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Pharmacol Res. 1993 May-Jun;27(4):335-47.

The role of dopamine (D2), alpha and beta-adrenoceptor receptors in the decrease in gastrointestinal transit induced by dopamine and dopamine-related drugs in the rat.

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Department of Anaesthesiology, Faculty of Medicine and Health Sciences, Erasmus University Rotterdam, The Netherlands.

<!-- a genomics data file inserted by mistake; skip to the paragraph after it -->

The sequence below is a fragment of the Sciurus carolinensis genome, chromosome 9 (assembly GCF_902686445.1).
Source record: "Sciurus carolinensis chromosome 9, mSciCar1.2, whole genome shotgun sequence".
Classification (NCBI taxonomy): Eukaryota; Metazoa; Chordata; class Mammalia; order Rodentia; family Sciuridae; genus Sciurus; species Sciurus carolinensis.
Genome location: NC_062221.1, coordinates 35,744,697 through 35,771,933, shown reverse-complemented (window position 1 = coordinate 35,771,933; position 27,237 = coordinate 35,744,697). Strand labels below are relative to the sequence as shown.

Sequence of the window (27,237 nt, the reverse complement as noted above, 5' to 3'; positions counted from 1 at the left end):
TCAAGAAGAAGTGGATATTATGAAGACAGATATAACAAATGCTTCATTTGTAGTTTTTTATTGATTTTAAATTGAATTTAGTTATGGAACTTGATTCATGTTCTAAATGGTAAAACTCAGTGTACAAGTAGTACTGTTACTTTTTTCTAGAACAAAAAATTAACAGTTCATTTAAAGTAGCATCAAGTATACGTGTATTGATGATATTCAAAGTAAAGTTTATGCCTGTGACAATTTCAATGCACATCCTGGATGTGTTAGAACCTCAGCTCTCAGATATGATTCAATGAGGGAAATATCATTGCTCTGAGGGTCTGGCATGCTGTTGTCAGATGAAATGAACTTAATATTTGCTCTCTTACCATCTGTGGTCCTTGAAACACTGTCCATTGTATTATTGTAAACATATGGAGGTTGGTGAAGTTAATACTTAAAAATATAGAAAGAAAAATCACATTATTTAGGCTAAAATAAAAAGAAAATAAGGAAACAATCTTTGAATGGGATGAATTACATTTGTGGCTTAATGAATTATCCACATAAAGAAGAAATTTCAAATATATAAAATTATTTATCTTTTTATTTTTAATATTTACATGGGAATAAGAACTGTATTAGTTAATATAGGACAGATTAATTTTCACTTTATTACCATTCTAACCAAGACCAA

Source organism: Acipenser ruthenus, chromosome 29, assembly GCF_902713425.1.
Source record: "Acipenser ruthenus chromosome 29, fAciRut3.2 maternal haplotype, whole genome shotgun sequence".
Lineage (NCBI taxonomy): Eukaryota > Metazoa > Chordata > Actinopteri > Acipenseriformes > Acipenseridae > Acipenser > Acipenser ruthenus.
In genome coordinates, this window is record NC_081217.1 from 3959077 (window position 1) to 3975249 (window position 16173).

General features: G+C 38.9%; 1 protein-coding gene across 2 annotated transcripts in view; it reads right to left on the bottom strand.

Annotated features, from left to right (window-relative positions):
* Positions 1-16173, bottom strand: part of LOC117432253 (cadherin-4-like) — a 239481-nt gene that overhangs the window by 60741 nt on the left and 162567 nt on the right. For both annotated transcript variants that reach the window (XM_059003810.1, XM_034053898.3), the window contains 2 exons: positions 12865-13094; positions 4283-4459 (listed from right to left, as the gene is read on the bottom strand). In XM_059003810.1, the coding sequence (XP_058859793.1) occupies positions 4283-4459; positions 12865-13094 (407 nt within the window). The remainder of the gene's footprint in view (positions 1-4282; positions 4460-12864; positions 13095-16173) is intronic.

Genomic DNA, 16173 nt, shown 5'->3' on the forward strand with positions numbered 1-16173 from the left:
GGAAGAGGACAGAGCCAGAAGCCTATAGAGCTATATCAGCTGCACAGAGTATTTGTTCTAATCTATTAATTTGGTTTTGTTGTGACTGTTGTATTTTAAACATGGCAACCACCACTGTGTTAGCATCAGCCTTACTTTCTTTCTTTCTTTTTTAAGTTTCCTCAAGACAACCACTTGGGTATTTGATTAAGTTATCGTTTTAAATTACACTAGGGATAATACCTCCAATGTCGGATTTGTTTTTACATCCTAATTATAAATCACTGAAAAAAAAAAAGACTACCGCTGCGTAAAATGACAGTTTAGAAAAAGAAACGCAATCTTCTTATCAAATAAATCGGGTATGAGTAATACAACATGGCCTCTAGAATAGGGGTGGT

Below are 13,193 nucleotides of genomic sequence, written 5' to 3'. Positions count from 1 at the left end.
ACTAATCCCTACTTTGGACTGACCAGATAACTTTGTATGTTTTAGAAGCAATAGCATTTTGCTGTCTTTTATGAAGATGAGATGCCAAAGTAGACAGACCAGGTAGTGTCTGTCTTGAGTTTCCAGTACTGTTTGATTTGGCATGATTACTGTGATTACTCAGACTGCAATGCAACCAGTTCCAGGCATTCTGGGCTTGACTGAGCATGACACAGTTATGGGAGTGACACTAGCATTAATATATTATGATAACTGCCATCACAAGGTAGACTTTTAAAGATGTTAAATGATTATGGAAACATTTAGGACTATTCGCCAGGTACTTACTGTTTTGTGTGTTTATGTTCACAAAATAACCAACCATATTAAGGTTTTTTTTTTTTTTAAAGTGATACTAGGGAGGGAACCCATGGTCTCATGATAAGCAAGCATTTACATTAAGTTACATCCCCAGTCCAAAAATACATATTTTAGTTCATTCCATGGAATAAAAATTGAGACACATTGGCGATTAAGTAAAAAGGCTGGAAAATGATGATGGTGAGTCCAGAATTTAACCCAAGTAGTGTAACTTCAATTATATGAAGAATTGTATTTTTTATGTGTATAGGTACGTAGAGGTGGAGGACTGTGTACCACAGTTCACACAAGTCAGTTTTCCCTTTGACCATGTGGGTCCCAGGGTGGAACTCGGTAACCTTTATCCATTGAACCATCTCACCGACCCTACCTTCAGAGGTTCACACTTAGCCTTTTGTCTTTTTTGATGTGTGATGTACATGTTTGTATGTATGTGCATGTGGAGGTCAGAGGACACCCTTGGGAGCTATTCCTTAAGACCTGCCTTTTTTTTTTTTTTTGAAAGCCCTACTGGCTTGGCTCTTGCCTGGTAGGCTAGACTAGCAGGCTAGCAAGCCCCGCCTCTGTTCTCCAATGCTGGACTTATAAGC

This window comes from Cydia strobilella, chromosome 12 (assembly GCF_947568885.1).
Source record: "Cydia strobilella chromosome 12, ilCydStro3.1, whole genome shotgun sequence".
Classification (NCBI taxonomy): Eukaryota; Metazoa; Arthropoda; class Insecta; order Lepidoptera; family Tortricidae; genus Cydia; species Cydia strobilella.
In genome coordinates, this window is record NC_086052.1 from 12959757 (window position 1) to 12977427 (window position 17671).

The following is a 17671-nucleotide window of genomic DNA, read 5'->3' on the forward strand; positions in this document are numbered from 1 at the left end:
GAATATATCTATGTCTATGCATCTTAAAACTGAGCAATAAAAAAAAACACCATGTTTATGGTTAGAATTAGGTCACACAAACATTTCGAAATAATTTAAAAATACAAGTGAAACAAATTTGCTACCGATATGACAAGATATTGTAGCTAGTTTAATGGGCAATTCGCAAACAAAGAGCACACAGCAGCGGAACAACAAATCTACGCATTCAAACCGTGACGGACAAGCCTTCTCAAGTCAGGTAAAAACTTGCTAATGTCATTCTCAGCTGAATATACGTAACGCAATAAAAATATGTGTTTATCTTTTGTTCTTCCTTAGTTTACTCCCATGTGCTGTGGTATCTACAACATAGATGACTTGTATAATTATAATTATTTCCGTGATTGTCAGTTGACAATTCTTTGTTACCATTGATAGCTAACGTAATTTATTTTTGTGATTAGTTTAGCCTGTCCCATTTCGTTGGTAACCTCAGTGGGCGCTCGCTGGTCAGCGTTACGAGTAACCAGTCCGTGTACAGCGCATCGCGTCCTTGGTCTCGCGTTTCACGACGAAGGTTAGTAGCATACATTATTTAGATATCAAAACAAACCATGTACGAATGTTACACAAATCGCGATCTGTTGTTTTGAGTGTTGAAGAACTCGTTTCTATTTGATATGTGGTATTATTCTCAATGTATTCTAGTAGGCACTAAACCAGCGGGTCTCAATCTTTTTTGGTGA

This study analyses the effects of dopamine receptor agonists and antagonists on rat gastrointestinal transit (GIT) in an attempt to identify the mechanisms involved. Dopamine (DA), apomorphine, quinpirole, bromocriptine and fenoldopam were given by subcutaneous (s.c.), intrathecal (i.t.), intracisternal (i.c.) and/or intraperitoneal (i.p.) routes. In general, DA (200 micrograms, i.t.), apomorphine (3, 5 and 10 mg/kg, s.c.; or 10, 30 and 100 micrograms, i.t.), and bromocriptine (1, 5 and 10 mg/kg, s.c.) elicited decreases in gastrointestinal transit which were significantly antagonized by the D2 receptor antagonists domperidone or alizapride (both 5 mg/kg, s.c.), but remained unaffected by the D1 receptor antagonist SCH 23390 (5 mg/kg, s.c.). Similarly, DA (50, 100 and 200 micrograms, i.c.) and apomorphine (12 and 50 micrograms; i.c.) produced dose-dependent decreases in gastrointestinal transit amenable to blockade by the classical DA receptor antagonist haloperidol (10 micrograms, i.c.). The responses to apomorphine (3, 5 and 10 mg/kg, s.c.) were unaltered by 6-hydroxydopamine (100 mg/kg, i.p.)-induced sympathectomy but were antagonized by both propranolol (1 mg/kg, s.c.) and phentolamine (5 mg/kg, s.c.). Significantly, after bilateral (cervical) vagotomy, gastrointestinal transit was markedly reduced, but apomorphine (5 mg/kg, s.c.) apparently further reduced gastrointestinal transit. The D1 agonists fenoldopam (5, 10 and 20 mg/kg, s.c.) significantly reduced GIT. Fenoldopam-induced antitransit effects were markedly modified by the D1 receptor antagonist, SCH 23390 (5 mg/kg, s.c.); only the response induced by 5 mg/kg of fenoldopam was apparently antagonized by SCH 23390. The mixed D2 and D3 receptor agonist quinpirole (4 and 8 mg/kg, s.c.; or 8 mg/kg, i.p.; 200 micrograms, i.t.) did mimic DA eliciting significant reductions in gastrointestinal transit which, however, were not antagonized by domperidone (5 mg/kg, s.c.). Taken together, the present results support the contention that the decrease in rat gastrointestinal transit induced by DA and apomorphine may be mediated by an interaction with central and/or peripheral D2 receptors. The presence of dopamine receptors (D2) in the alimentary canal are strengthened by antitransit effect of fenoldopam and bromocriptine in the gastrointestinal tract.

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